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Cdr 'Sharkey'Ward RN

Old 23rd Aug 2007, 12:55
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Cdr 'Sharkey'Ward RN

Just re-reading his book 'sea harrier over the falklands' for a bit of falklands nostalgia.
So what happened to the chap ?Did he end up commanding a ship ?
Did he quit in disgust ?
Is he still with us ?

Just intrigued to know...
Old 23rd Aug 2007, 13:04
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Torygraph: ......Compared with many international locations, investing in property on Grenada (which includes the tiny islands of Carriacou and Petite Martinique) can also be relatively free from red tape - providing you take the right advice.

For those interested in buying, Sharkey Ward, a retired Royal Navy commander and former fighter pilot, offers personally hosted holidays in Grenada for 500 per week (excluding flights) per couple. "The idea is to show guests the island so they can decide whether they want to pursue it," says Mr Ward, who would look after any property that resulted from this service.
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Old 23rd Aug 2007, 14:07
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As I remember, he never took his ship driving exams. He stayed in the MoD for a while and then left for a job in Turkey.
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Old 23rd Aug 2007, 14:31
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Forgive me for taking this off topic in 3, but has anyone ever come across a RAF pilot called Scruff Oliver? He would be in his 70s (at least) by now and when I met him almost 25 years ago, he was hosting gamekeeping/fishing/hunting etc weekend breaks and other similar holidays.
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Old 23rd Aug 2007, 16:05
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Sharks was guiding visitors to Yeovilton circa 1984 - My wife was in the Royal Observer Corps and she reckons he was the guiding light. Quite entertaining apparantly.

Knowing my wife any attempt at manouvering for Fox Two would have been defeated.

Cant believe I just wrote that..
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Old 23rd Aug 2007, 16:25
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Didn't he start up a private security company in the Late 80's protecting tankers in the Gulf.
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Old 23rd Aug 2007, 17:20
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seems to be here

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Old 24th Aug 2007, 09:15
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Thumbs up Cdr "Sharkey" Ward RN

Had the great pleasure of meeting Sharkey during a period of counter Narcotics Ops in the West Indies a couple of years ago. He was in spectacular form, hugely welcoming and entertaining and seemed to be enjoying his place in the sun. The thing that impressed me most was his fantastic carpentery skill with which he has finished off his residence, amazing. Needless to say with the proliferation of rum in the area the few days we spent there were in a suitable haze but Grenada is a beautiful Island and Sharkey has discovered some fantastic spots and beaches which he was good enough to share with us. If any one is in regular contact please pass on my very best, I believe he is still a regular contibutor to the Telegraph and Times via the letters page and adds his twopenneth' worth on current MoD policy.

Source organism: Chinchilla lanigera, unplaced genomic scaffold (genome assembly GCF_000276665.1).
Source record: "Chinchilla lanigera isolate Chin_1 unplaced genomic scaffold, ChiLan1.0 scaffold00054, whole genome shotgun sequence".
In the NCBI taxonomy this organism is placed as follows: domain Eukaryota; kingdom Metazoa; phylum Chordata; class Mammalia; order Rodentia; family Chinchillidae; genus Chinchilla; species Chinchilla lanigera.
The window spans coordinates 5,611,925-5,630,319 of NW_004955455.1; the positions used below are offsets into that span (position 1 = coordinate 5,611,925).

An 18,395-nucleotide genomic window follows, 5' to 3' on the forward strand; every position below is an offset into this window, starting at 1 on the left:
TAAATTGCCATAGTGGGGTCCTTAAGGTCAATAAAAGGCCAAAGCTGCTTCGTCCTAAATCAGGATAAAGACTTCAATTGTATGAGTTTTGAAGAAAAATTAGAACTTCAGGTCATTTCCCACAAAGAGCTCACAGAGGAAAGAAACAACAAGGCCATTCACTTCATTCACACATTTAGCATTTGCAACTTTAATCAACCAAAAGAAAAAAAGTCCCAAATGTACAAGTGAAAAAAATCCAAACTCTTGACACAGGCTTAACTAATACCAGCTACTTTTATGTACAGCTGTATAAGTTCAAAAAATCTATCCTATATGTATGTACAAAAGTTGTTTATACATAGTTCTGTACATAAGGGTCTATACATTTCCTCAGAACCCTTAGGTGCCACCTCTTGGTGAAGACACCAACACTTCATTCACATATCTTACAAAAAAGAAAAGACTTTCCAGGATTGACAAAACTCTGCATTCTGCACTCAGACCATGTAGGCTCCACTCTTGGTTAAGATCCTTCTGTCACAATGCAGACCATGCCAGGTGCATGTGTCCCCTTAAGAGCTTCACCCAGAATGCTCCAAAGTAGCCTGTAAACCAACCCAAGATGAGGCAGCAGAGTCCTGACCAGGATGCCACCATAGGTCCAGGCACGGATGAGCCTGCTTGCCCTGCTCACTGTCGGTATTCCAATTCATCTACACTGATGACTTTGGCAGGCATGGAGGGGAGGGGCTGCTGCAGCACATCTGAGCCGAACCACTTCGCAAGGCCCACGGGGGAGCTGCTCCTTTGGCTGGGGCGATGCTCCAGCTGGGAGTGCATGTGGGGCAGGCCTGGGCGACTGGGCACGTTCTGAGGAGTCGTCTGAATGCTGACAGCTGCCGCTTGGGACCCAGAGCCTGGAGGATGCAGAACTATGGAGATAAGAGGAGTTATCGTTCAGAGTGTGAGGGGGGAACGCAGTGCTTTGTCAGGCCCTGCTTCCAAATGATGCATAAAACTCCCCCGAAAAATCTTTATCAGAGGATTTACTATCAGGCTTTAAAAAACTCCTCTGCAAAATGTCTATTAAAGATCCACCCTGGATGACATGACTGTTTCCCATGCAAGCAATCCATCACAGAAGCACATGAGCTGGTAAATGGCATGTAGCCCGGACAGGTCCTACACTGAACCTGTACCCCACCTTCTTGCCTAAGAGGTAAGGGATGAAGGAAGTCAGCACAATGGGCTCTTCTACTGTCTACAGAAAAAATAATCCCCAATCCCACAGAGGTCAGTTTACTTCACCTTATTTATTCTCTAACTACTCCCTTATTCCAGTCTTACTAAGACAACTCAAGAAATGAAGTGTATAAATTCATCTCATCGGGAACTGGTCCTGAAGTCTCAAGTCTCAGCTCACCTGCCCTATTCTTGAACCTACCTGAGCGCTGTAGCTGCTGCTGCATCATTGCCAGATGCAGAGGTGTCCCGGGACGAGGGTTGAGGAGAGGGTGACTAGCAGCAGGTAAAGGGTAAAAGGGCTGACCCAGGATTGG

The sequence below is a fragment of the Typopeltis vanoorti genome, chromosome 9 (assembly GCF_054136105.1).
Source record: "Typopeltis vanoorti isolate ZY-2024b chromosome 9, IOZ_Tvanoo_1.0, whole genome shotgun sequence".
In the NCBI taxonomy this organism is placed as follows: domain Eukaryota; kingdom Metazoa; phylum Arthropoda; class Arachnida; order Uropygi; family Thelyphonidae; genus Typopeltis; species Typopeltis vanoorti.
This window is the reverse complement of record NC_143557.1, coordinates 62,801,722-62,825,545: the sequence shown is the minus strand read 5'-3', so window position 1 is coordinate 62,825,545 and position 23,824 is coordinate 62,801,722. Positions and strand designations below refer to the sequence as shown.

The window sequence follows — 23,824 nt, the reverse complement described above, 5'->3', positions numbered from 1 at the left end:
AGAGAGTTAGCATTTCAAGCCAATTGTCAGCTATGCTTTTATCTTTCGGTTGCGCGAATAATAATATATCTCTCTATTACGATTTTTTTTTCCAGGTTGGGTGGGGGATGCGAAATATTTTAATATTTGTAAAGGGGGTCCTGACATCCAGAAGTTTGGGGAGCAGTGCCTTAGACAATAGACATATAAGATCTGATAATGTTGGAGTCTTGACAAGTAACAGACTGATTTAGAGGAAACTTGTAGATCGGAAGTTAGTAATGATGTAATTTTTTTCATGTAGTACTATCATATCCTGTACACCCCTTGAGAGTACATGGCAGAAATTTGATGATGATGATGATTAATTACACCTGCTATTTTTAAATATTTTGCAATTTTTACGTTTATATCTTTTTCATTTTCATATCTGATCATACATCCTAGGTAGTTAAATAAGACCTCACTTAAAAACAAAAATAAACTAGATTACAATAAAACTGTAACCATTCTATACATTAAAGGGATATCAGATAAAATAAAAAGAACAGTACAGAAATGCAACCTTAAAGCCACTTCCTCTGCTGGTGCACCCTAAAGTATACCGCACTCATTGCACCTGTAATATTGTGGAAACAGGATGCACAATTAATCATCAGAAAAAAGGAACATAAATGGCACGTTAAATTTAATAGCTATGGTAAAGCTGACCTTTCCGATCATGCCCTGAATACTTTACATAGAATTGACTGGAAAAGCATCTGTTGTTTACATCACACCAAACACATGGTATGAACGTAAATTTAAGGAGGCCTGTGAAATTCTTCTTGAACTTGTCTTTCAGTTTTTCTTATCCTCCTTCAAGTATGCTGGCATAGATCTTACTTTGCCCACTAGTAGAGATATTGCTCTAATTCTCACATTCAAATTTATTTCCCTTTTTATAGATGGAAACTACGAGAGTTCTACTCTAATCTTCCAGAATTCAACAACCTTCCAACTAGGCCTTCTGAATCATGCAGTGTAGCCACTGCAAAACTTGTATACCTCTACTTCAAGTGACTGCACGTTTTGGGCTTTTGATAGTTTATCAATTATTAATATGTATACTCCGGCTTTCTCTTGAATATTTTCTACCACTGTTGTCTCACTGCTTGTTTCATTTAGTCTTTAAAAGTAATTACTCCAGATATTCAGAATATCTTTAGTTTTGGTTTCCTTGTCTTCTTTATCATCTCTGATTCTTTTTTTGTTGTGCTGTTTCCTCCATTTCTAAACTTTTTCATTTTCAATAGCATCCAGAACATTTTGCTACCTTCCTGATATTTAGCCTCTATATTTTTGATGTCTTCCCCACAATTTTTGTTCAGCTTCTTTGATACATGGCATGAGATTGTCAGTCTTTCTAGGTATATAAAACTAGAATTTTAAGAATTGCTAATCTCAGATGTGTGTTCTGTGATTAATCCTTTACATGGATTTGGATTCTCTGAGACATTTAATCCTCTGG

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Old 24th Aug 2007, 10:55
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Never met Sharkey, but I can vouch for Grenada. Its a wonderful island
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Old 25th Aug 2007, 10:13
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He flew in a T8 with his son when said son graduated from 899. He spent an hour in the crewroom bragging about himself. One particular dit I remember was "how easy it was to wax an F16 in an FRS1". When challenged on this by a very experienced SHAR pilot he said "just because you can't do it doesn't mean it can't be done". Silence all round, I'd have thrown him out except his son was there. Son is an excellent chap by the way. Sooooo this god of the air went off for his flight-and they had to return early because he was airsick!! Nobody laughed about that!! He may have been good once but has always been regarded as an arch bullsh***er. He really offended a lot of people that day and even more at the end of SHAR bash at Greenwich when he was beyond embarrassing. Grenada can keep him- I won't be going.
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Old 25th Aug 2007, 10:52
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Thank goodness. Someone from the force said it, when a Journo would rightly be castigated for initiating criticism of such a disinguished bloke.

I'm not one for building people up and then demolishing them for no real reason, but what Moe says does chime with a lot of what you hear around the bazaars.

He obviously achieved a huge amount, and was a successful SHar pilot, and on that basis alone I'm not fit to lick his boots. He also writes very well, if you put aside the content. His dedication to his blokes must have made him a good Squadron CO, too, I'm sure.

But he has said and written some appalling things about his fellow professionals, many of whom were his equals (if not his betters). Anyone would think that he won the Falklands War single-handed, and that the other SHar unit down there (who got more kills, and whose kills didn't include a sitting duck Hercules) were incompetent non-achievers.